Numerous studies conducted here in Australia and all around the world show that youth homelessness and substance abuse are related. The studies show that excessive substance abuse may result in bankruptcy, leaving one homeless, homelessness contributes a great deal in the illegal use of drugs and alcohol (Burke, 1994). It is safe to say that both these problems are plummeting and need to be checked because they are a cause of serious negative effects to the affected individual. In addition, they cause serious negative effects on the society as discussed earlier. The good thing is that youth homelessness and substance abuse can be prevented using a little more effort.
To conclude, it is important that we as a country address immediately the issue of youth homelessness and substance abuse. Primarily, this should be done because all lives are equally important so the homeless youth should be treated with respect. By addressing this problem, the living status of the homeless youth will change for the positive. Secondly, addressing the issue of youth homelessness and substance abuse will improve the standards of the overall society. It will also uplift the whole country as a whole. All stakeholders should ensure that the problem is addressed urgently in order to improve the lives of the homeless youth who turn to drugs and alcohol in order to numb the pain.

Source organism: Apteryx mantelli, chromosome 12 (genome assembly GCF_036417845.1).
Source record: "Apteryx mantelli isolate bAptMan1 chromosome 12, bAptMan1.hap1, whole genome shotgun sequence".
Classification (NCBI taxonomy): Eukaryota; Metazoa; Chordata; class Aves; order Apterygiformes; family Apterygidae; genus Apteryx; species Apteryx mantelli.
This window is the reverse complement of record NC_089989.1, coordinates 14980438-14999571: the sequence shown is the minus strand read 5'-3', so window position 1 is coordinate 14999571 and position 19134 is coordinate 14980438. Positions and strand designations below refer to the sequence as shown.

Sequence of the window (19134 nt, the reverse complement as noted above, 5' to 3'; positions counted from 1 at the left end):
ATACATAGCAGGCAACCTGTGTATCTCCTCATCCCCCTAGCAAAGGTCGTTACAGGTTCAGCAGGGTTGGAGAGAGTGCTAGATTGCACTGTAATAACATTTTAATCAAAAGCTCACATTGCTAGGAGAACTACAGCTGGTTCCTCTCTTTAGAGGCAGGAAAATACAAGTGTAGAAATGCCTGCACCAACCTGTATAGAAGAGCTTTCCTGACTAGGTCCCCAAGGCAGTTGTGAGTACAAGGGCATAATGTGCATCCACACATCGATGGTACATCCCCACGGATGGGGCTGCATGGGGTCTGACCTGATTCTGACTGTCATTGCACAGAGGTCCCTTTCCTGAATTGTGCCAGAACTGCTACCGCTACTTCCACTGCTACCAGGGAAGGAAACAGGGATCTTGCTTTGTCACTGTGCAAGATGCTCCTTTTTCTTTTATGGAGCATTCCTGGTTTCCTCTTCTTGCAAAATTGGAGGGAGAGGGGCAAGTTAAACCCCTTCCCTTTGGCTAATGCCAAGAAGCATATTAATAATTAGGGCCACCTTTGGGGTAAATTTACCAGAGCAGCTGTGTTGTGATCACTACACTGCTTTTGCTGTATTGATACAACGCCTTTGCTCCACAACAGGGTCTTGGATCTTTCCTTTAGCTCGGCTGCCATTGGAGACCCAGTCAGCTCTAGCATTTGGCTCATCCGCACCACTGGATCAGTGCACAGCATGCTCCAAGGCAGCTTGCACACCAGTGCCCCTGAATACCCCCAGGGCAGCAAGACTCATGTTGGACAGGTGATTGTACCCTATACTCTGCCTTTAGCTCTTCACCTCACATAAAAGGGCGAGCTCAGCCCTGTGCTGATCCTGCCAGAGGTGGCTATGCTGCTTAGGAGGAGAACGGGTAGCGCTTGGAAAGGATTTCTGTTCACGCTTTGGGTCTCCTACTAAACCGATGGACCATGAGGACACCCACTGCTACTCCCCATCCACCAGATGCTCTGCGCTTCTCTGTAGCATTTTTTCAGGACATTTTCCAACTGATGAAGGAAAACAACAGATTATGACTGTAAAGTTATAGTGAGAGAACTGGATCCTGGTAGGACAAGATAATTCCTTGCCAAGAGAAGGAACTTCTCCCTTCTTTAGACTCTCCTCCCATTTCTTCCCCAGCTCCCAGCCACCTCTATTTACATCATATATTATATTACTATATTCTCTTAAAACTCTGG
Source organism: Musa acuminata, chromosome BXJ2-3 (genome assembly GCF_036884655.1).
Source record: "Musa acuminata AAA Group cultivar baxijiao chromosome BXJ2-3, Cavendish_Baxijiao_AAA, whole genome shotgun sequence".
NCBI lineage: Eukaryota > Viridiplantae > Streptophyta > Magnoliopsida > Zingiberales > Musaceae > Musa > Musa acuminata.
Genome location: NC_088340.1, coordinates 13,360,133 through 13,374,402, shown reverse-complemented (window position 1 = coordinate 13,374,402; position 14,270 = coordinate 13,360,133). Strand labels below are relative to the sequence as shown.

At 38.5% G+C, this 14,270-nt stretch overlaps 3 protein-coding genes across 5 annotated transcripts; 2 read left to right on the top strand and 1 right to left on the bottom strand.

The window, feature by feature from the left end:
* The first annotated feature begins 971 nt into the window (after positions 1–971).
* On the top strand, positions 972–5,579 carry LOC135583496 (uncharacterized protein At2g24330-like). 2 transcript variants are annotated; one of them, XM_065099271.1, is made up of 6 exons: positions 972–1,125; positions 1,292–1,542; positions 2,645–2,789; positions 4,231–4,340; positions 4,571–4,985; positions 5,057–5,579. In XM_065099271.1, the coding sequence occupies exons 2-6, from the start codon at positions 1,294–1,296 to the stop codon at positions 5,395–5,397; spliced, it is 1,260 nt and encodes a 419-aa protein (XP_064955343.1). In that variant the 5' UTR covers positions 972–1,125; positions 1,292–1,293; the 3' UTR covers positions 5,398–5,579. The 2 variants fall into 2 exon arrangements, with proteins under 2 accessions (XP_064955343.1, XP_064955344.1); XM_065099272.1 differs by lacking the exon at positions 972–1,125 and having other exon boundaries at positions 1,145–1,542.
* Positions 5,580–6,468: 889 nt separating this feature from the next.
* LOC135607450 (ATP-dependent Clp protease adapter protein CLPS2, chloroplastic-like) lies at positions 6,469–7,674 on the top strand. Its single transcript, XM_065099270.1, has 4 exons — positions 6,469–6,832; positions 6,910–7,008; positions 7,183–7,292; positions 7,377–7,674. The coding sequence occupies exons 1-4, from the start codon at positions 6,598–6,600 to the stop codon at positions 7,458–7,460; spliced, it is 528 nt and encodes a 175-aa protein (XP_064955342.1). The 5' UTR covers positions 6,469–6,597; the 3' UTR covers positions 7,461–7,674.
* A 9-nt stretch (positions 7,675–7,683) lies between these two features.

Block, S., & Singh, B. (2002). Foundations of Clinical Psychiatry. Melbourne: Melbourne University Press.
Burke, T. (1994). Homelessness in Australia: Causal Factors. Sidney: Australian Government Public Service.
Lowinson, J. H. (2005). Substance Abuse: A Comprehensive Textbook. (4th ed.) Philadelphia, PA: Lippincott Williams & Wilkins.
Mission, Australia & Macquarie, Bank, Foundation. (2004). Homelessness: New understanding, new responses. Sidney: Mission Australia.
Neil, C., & Fopp, R. (1994). Homelessness in Australia: Causes and Consequences. Sidney: Australian Housing and Urban Research Institute.